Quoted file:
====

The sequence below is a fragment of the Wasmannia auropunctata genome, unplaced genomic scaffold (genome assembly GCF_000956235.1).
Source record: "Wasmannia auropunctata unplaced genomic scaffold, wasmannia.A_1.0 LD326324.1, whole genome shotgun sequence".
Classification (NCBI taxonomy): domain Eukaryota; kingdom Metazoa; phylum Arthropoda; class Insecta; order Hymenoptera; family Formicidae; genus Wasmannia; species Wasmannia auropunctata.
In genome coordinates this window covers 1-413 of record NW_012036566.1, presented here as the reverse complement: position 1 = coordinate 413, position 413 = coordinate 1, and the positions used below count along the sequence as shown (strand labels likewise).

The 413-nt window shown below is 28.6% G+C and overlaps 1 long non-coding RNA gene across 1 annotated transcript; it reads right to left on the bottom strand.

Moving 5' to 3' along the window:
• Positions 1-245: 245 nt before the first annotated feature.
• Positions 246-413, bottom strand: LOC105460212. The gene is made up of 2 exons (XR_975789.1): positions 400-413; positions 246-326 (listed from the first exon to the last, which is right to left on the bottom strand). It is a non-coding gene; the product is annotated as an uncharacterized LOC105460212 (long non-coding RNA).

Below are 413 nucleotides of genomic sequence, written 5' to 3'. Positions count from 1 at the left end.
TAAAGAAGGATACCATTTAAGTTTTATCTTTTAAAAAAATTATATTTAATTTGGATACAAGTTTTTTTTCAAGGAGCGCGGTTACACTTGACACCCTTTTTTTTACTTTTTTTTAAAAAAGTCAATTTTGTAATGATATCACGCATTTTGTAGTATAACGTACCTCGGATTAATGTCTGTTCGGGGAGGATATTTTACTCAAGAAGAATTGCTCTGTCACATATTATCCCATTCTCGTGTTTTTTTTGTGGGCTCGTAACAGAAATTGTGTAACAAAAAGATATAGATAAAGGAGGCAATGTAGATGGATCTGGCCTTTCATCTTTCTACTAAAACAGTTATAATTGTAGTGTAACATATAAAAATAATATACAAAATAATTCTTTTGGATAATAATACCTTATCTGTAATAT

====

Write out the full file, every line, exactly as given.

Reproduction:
The sequence below is a fragment of the Wasmannia auropunctata genome, unplaced genomic scaffold (genome assembly GCF_000956235.1).
Source record: "Wasmannia auropunctata unplaced genomic scaffold, wasmannia.A_1.0 LD326324.1, whole genome shotgun sequence".
Classification (NCBI taxonomy): domain Eukaryota; kingdom Metazoa; phylum Arthropoda; class Insecta; order Hymenoptera; family Formicidae; genus Wasmannia; species Wasmannia auropunctata.
In genome coordinates this window covers 1-413 of record NW_012036566.1, presented here as the reverse complement: position 1 = coordinate 413, position 413 = coordinate 1, and the positions used below count along the sequence as shown (strand labels likewise).

The 413-nt window shown below is 28.6% G+C and overlaps 1 long non-coding RNA gene across 1 annotated transcript; it reads right to left on the bottom strand.

Moving 5' to 3' along the window:
• Positions 1-245: 245 nt before the first annotated feature.
• Positions 246-413, bottom strand: LOC105460212. The gene is made up of 2 exons (XR_975789.1): positions 400-413; positions 246-326 (listed from the first exon to the last, which is right to left on the bottom strand). It is a non-coding gene; the product is annotated as an uncharacterized LOC105460212 (long non-coding RNA).

Below are 413 nucleotides of genomic sequence, written 5' to 3'. Positions count from 1 at the left end.
TAAAGAAGGATACCATTTAAGTTTTATCTTTTAAAAAAATTATATTTAATTTGGATACAAGTTTTTTTTCAAGGAGCGCGGTTACACTTGACACCCTTTTTTTTACTTTTTTTTAAAAAAGTCAATTTTGTAATGATATCACGCATTTTGTAGTATAACGTACCTCGGATTAATGTCTGTTCGGGGAGGATATTTTACTCAAGAAGAATTGCTCTGTCACATATTATCCCATTCTCGTGTTTTTTTTGTGGGCTCGTAACAGAAATTGTGTAACAAAAAGATATAGATAAAGGAGGCAATGTAGATGGATCTGGCCTTTCATCTTTCTACTAAAACAGTTATAATTGTAGTGTAACATATAAAAATAATATACAAAATAATTCTTTTGGATAATAATACCTTATCTGTAATAT